British black power activist Darcus Howe dies at age 74

Trinidad-born Darcus Howe, one of the most prominent black activists of his generation in ­Britain, died on Saturday.

He was 74, and had been suffering from prostate cancer.

Howe was a leader of the United Kingdom’s little-chronicled black power movement, which battled institutional racism and challenged the prevailing view that racism wasn’t a problem in ­modern-day Britain.

“He was a genuine radical,” Howe’s biographer, Robin Bunce of Cambridge University, said. “He was at the centre for bringing ­racial justice to the UK.”

Howe rose to prominence in 1970 when he masterminded a campaign to stop the Metropolitan Police from closing down the Mangrove Restaurant in Notting Hill, a hub of black culture.

Police had raided the restaurant a dozen times, triggering a backlash that climaxed in a pitched battle between police and 250 ­protesters.

Howe and eight others—the so-called Mangrove Nine—were charged with riot, affray and ­assault. But the trial, and Howe’s ultimate acquittal, brought public attention to the issue.

A decade later, he organised a march to protest what activists saw as the failure of police to fully investigate allegations that a racially motivated arson attack caused the New Cross Fire, in which 13 young black people died.
Unafraid of being

Born in Trinidad, Howe came to Britain in 1961 with the intention of studying law. Instead, he became a writer.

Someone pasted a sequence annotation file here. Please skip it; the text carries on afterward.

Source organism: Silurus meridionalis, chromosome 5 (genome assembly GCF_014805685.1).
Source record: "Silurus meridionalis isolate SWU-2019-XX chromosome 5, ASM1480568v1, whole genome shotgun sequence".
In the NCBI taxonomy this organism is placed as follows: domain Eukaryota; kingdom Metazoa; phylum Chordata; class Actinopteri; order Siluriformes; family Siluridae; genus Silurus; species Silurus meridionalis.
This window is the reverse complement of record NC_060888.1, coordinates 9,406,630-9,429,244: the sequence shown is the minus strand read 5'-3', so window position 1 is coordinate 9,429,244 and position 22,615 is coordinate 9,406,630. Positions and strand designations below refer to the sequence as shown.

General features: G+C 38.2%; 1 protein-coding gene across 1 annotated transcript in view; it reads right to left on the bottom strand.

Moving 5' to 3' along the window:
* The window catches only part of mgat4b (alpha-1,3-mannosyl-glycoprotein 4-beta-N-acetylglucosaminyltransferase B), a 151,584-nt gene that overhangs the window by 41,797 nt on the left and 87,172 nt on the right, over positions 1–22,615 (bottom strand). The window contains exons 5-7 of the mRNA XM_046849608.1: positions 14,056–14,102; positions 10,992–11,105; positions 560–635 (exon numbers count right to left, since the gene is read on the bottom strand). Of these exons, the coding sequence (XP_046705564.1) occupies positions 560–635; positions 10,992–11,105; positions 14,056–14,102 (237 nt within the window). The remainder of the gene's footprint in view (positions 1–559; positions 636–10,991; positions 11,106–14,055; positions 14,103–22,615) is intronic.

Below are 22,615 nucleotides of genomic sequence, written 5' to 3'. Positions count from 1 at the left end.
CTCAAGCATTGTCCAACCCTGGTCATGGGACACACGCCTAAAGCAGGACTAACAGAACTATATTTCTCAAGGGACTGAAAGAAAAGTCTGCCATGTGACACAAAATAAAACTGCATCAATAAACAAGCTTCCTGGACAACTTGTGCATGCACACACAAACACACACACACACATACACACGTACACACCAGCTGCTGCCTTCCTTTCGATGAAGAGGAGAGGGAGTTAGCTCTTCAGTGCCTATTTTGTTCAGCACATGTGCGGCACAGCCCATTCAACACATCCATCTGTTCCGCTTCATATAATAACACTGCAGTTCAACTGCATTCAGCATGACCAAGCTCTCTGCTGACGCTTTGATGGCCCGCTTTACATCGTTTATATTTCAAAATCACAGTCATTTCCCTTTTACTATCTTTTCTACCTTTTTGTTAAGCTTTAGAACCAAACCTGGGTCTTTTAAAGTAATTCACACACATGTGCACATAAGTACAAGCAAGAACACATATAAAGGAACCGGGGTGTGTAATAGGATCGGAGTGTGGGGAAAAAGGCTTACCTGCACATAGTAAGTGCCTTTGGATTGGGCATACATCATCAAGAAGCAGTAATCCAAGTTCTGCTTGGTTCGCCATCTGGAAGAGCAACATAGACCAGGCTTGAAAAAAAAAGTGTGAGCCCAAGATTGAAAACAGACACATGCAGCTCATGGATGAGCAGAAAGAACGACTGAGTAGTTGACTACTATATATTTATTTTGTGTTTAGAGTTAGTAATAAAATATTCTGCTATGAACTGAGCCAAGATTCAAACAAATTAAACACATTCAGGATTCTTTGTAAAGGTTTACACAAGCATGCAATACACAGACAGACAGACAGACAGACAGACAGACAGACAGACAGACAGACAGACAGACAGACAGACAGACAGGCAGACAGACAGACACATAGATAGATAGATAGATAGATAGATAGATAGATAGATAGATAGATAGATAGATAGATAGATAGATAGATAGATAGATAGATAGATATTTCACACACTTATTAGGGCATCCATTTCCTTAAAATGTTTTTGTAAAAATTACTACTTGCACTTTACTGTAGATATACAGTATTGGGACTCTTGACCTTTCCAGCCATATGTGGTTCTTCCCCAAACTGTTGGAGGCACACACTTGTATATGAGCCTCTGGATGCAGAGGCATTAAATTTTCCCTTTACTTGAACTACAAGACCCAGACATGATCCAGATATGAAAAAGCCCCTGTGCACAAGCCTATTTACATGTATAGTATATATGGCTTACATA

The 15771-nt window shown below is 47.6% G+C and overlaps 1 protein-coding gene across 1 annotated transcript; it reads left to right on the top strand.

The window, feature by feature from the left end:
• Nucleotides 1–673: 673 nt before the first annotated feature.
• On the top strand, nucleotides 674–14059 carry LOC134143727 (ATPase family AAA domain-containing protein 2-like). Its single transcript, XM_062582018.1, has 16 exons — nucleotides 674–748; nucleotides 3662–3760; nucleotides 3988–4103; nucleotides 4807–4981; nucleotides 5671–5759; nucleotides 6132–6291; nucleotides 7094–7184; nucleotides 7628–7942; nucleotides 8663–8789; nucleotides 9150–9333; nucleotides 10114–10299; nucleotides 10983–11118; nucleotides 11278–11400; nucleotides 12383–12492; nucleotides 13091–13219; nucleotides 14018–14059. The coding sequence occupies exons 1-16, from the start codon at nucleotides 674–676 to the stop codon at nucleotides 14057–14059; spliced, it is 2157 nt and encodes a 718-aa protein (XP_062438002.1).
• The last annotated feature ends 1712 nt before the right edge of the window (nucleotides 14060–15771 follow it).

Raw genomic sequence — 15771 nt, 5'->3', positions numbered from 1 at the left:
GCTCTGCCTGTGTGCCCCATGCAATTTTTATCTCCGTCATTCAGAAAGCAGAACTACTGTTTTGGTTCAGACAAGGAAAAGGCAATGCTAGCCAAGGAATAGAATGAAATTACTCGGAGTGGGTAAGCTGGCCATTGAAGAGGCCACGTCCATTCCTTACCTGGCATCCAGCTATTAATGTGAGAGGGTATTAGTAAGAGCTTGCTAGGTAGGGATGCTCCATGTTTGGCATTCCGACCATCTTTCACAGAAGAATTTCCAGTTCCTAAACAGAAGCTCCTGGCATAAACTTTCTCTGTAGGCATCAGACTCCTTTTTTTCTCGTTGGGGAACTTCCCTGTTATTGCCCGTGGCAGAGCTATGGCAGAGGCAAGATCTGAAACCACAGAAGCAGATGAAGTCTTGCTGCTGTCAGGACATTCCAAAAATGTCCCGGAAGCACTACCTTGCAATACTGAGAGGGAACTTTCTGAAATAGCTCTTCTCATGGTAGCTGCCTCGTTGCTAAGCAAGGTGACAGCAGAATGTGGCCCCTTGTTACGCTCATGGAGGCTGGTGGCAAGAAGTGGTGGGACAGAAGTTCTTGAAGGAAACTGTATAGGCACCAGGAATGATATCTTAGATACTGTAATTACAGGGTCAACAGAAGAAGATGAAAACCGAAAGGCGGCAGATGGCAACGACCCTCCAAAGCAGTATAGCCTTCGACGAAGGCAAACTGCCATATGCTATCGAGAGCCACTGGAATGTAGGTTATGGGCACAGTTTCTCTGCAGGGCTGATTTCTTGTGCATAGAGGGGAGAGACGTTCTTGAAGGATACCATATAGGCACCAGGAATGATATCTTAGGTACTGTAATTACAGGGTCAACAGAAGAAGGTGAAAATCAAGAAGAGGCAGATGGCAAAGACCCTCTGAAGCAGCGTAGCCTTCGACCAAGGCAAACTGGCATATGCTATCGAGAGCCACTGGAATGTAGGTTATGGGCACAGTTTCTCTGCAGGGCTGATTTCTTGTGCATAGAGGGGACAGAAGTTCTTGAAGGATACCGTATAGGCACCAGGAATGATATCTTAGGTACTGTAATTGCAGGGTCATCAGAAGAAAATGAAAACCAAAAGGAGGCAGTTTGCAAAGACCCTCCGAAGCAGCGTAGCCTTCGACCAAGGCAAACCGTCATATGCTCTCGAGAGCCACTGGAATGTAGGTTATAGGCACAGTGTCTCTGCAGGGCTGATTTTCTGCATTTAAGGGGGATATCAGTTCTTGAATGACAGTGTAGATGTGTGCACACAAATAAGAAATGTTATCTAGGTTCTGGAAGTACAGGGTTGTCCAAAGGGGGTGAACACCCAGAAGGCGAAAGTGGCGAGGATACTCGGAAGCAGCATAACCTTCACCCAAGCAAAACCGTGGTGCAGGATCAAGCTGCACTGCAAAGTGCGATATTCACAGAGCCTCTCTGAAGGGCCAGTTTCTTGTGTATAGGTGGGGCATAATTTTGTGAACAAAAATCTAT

At the advice of his uncle, the Caribbean intellectual CLR James, Howe in 1968 attended a congress of black writers in Montreal, Canada, where he met members of the US-based Black Panther Party.

He recalled his early days in London in a 2013 column for the Guardian newspaper.
“As the new immigrants, we ducked and dived as missiles—verbal and otherwise—came our way,” he wrote before quoting a racial slur to illustrate how bad the environment was for black Britons.
“One election slogan then made things as plain and as clear as can be: ‘If you want a n——- for a neighbour, vote Labour’.”

Howe was unafraid of being controversial. Asked to comment on the 2011 riots that followed the death of a 29-year-old black man shot by police in London, he said his concern was with the dead man, his family and the number of young black men ­being subjected to random police searches.

Unlike the black power movement in the United States, where confrontational tactics brought figures like Malcolm X to prominence, Howe and other British activists were more low-key, Bunce said.
“Black power was born in the US, though he played a role in delivering that black power to the UK,” Bunce said of Howe.

“He made it appropriate for the British context.”

bookmark bookmark bookmark bookmark bookmark bookmark bookmark bookmark bookmark bookmark bookmark bookmark

Related Posts:

This entry was posted on Monday, April 3rd, 2017 and is filed under General News. You can follow any responses to this entry through the RSS 2.0 feed. You can skip to the end and leave a response. Pinging is currently not allowed.

Leave a Reply